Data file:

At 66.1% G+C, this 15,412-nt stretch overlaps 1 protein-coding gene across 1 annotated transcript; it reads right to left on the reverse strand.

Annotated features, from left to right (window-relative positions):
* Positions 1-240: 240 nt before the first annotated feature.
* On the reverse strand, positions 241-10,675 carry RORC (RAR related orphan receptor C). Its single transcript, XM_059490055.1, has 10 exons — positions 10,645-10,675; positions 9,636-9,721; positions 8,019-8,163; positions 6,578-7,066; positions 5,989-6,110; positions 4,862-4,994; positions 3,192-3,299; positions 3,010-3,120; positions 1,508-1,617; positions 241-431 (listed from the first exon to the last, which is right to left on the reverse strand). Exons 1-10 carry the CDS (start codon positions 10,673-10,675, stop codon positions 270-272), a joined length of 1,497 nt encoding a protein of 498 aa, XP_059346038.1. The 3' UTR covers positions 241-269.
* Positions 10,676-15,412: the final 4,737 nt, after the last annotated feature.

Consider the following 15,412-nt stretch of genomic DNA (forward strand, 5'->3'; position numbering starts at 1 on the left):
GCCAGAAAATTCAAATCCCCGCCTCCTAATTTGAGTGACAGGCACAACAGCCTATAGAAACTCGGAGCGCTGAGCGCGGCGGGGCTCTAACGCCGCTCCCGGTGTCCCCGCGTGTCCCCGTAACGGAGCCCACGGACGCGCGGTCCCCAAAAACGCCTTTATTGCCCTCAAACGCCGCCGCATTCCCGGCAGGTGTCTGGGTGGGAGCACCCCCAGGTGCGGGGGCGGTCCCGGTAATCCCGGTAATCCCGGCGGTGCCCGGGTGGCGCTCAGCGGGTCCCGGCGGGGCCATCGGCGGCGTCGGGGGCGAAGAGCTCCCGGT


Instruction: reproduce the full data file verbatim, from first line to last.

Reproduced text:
At 66.1% G+C, this 15,412-nt stretch overlaps 1 protein-coding gene across 1 annotated transcript; it reads right to left on the reverse strand.

Annotated features, from left to right (window-relative positions):
* Positions 1-240: 240 nt before the first annotated feature.
* On the reverse strand, positions 241-10,675 carry RORC (RAR related orphan receptor C). Its single transcript, XM_059490055.1, has 10 exons — positions 10,645-10,675; positions 9,636-9,721; positions 8,019-8,163; positions 6,578-7,066; positions 5,989-6,110; positions 4,862-4,994; positions 3,192-3,299; positions 3,010-3,120; positions 1,508-1,617; positions 241-431 (listed from the first exon to the last, which is right to left on the reverse strand). Exons 1-10 carry the CDS (start codon positions 10,673-10,675, stop codon positions 270-272), a joined length of 1,497 nt encoding a protein of 498 aa, XP_059346038.1. The 3' UTR covers positions 241-269.
* Positions 10,676-15,412: the final 4,737 nt, after the last annotated feature.

Consider the following 15,412-nt stretch of genomic DNA (forward strand, 5'->3'; position numbering starts at 1 on the left):
GCCAGAAAATTCAAATCCCCGCCTCCTAATTTGAGTGACAGGCACAACAGCCTATAGAAACTCGGAGCGCTGAGCGCGGCGGGGCTCTAACGCCGCTCCCGGTGTCCCCGCGTGTCCCCGTAACGGAGCCCACGGACGCGCGGTCCCCAAAAACGCCTTTATTGCCCTCAAACGCCGCCGCATTCCCGGCAGGTGTCTGGGTGGGAGCACCCCCAGGTGCGGGGGCGGTCCCGGTAATCCCGGTAATCCCGGCGGTGCCCGGGTGGCGCTCAGCGGGTCCCGGCGGGGCCATCGGCGGCGTCGGGGGCGAAGAGCTCCCGGT